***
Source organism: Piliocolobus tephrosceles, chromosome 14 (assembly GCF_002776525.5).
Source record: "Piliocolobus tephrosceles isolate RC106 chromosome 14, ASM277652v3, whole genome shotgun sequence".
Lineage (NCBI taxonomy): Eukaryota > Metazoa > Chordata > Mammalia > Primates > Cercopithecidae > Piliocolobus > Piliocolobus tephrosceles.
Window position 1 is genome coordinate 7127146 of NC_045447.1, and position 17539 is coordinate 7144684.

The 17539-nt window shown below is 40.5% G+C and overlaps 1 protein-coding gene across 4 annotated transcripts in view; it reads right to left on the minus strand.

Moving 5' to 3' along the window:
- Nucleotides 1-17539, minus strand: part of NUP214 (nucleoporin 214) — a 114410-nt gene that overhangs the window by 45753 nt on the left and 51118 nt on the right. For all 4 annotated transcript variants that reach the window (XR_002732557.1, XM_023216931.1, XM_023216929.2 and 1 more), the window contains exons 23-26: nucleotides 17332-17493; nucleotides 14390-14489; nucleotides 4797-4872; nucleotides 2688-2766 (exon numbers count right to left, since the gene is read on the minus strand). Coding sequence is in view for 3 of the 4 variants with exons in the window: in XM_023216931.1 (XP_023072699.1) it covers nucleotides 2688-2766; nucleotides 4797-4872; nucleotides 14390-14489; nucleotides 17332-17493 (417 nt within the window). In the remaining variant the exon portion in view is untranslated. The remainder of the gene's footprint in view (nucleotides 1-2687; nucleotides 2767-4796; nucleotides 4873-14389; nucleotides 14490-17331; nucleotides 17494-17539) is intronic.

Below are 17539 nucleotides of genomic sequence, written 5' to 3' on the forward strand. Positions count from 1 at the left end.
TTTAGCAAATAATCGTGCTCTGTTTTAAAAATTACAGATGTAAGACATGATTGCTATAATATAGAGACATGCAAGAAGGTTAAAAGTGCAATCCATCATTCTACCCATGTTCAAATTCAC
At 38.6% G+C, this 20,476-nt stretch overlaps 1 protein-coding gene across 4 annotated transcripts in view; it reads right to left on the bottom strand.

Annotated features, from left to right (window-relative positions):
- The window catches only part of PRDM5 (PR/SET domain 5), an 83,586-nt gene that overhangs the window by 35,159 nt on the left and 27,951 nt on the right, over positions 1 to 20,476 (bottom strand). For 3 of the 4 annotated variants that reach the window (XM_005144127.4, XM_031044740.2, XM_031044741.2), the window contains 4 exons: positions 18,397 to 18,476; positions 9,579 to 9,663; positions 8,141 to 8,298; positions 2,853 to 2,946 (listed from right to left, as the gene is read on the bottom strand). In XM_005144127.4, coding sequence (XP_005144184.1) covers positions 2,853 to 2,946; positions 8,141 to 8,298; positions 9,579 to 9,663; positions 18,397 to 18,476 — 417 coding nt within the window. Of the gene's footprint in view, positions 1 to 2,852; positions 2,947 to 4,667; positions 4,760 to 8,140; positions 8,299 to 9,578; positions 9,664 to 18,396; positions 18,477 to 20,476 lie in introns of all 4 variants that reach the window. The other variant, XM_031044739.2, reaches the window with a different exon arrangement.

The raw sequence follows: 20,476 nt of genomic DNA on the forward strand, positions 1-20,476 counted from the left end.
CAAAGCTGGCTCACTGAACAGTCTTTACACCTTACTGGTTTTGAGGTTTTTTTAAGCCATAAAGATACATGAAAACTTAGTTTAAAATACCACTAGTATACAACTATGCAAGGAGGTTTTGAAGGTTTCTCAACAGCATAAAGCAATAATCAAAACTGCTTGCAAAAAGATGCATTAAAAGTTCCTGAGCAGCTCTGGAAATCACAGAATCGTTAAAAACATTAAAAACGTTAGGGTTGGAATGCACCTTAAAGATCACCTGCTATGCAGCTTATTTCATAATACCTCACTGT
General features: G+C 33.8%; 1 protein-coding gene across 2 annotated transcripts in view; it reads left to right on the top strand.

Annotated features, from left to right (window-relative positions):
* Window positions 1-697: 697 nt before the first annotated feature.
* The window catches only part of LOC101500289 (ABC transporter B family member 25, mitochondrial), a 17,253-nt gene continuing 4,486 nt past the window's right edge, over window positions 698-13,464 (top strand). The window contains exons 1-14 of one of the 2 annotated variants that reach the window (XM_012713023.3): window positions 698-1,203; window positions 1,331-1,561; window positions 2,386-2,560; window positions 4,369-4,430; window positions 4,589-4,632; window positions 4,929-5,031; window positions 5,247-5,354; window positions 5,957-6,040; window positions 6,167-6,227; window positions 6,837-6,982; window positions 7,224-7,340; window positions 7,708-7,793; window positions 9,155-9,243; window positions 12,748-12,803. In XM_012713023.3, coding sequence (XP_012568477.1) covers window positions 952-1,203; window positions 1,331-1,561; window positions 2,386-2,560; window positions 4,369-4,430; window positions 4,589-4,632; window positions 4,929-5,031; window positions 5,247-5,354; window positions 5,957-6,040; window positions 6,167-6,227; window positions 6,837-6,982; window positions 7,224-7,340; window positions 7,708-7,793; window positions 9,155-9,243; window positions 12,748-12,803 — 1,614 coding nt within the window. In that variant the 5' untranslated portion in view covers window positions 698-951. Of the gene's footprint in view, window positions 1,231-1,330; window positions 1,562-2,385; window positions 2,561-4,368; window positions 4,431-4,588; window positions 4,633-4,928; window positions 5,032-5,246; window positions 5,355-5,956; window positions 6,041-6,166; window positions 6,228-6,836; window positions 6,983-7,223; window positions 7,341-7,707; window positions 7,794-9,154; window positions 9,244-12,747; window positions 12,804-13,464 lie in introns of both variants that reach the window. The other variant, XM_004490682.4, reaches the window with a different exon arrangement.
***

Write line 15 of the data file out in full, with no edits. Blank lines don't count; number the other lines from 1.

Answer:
General features: G+C 33.8%; 1 protein-coding gene across 2 annotated transcripts in view; it reads left to right on the top strand.